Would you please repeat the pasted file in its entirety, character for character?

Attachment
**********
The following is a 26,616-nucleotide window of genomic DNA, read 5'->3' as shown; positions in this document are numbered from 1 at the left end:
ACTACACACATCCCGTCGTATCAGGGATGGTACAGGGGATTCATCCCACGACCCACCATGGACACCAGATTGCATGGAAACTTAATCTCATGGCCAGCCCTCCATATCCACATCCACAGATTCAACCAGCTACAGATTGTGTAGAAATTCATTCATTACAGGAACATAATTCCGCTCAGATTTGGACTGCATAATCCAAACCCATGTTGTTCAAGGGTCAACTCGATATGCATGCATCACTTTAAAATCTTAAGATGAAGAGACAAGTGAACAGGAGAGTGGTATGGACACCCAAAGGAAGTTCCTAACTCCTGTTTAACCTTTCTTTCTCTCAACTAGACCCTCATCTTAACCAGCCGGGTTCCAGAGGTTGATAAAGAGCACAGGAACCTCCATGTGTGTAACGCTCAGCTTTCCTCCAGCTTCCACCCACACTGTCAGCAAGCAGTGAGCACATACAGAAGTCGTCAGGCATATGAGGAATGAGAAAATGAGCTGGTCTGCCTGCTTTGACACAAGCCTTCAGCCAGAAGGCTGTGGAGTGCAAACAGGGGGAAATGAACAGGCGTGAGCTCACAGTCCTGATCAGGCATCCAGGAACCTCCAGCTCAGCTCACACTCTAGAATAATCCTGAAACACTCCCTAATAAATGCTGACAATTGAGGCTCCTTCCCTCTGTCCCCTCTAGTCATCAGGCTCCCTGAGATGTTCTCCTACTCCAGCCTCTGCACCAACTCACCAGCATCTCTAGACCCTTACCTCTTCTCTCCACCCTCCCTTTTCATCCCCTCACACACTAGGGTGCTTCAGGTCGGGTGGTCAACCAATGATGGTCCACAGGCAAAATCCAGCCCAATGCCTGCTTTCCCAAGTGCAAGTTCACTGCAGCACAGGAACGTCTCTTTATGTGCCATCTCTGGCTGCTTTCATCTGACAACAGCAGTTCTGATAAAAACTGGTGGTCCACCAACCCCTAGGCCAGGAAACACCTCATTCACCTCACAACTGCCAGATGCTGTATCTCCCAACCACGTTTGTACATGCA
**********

The following is a 26,616-nucleotide window of genomic DNA, read 5'->3' as shown; positions in this document are numbered from 1 at the left end:
ACTACACACATCCCGTCGTATCAGGGATGGTACAGGGGATTCATCCCACGACCCACCATGGACACCAGATTGCATGGAAACTTAATCTCATGGCCAGCCCTCCATATCCACATCCACAGATTCAACCAGCTACAGATTGTGTAGAAATTCATTCATTACAGGAACATAATTCCGCTCAGATTTGGACTGCATAATCCAAACCCATGTTGTTCAAGGGTCAACTCGATATGCATGCATCACTTTAAAATCTTAAGATGAAGAGACAAGTGAACAGGAGAGTGGTATGGACACCCAAAGGAAGTTCCTAACTCCTGTTTAACCTTTCTTTCTCTCAACTAGACCCTCATCTTAACCAGCCGGGTTCCAGAGGTTGATAAAGAGCACAGGAACCTCCATGTGTGTAACGCTCAGCTTTCCTCCAGCTTCCACCCACACTGTCAGCAAGCAGTGAGCACATACAGAAGTCGTCAGGCATATGAGGAATGAGAAAATGAGCTGGTCTGCCTGCTTTGACACAAGCCTTCAGCCAGAAGGCTGTGGAGTGCAAACAGGGGGAAATGAACAGGCGTGAGCTCACAGTCCTGATCAGGCATCCAGGAACCTCCAGCTCAGCTCACACTCTAGAATAATCCTGAAACACTCCCTAATAAATGCTGACAATTGAGGCTCCTTCCCTCTGTCCCCTCTAGTCATCAGGCTCCCTGAGATGTTCTCCTACTCCAGCCTCTGCACCAACTCACCAGCATCTCTAGACCCTTACCTCTTCTCTCCACCCTCCCTTTTCATCCCCTCACACACTAGGGTGCTTCAGGTCGGGTGGTCAACCAATGATGGTCCACAGGCAAAATCCAGCCCAATGCCTGCTTTCCCAAGTGCAAGTTCACTGCAGCACAGGAACGTCTCTTTATGTGCCATCTCTGGCTGCTTTCATCTGACAACAGCAGTTCTGATAAAAACTGGTGGTCCACCAACCCCTAGGCCAGGAAACACCTCATTCACCTCACAACTGCCAGATGCTGTATCTCCCAACCACGTTTGTACATGCA